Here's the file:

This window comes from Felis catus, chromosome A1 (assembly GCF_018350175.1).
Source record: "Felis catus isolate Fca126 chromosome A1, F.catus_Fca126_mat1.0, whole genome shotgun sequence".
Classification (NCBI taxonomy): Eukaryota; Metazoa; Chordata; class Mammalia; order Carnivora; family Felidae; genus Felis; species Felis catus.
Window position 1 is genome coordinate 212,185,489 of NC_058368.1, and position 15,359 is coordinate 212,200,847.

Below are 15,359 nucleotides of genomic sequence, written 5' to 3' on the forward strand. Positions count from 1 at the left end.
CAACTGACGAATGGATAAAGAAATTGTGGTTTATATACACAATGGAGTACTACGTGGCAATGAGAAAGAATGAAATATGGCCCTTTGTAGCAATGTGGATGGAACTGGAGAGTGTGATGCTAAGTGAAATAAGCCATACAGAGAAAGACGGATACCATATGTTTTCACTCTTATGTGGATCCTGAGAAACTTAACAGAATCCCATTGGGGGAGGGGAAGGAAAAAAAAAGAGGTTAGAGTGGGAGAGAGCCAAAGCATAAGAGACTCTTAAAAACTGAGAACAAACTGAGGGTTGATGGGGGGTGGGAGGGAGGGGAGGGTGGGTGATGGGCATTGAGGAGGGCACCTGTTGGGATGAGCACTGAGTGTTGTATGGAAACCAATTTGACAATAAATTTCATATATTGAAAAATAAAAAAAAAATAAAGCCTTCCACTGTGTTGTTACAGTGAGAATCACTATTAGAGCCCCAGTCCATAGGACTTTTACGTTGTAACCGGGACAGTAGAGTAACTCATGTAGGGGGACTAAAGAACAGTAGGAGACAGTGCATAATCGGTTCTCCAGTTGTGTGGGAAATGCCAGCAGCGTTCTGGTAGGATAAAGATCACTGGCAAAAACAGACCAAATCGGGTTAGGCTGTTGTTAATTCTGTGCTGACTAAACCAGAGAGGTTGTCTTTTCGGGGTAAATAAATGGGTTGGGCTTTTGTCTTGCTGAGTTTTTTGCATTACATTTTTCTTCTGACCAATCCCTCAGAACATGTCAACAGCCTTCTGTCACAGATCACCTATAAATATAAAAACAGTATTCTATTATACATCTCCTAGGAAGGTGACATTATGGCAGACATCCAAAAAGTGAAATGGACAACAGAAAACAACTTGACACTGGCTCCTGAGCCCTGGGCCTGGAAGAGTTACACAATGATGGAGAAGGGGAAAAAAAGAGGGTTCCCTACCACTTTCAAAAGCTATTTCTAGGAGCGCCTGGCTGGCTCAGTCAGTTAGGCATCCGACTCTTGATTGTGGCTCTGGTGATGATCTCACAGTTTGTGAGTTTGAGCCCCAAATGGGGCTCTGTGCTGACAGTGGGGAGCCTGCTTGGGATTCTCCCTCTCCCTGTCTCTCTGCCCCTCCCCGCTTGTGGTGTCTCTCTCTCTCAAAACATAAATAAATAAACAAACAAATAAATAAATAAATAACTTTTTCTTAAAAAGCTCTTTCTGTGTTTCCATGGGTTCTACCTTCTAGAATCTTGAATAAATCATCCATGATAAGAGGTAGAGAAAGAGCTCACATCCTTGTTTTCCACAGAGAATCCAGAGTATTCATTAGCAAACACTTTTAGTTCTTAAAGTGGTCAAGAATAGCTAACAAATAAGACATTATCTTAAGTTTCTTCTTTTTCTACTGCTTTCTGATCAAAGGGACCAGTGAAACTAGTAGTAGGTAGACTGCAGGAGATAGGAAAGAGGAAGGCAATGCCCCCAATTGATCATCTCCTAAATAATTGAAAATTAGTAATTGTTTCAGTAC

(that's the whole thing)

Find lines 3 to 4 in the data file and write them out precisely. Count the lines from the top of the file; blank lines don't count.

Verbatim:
Classification (NCBI taxonomy): Eukaryota; Metazoa; Chordata; class Mammalia; order Carnivora; family Felidae; genus Felis; species Felis catus.
Window position 1 is genome coordinate 212,185,489 of NC_058368.1, and position 15,359 is coordinate 212,200,847.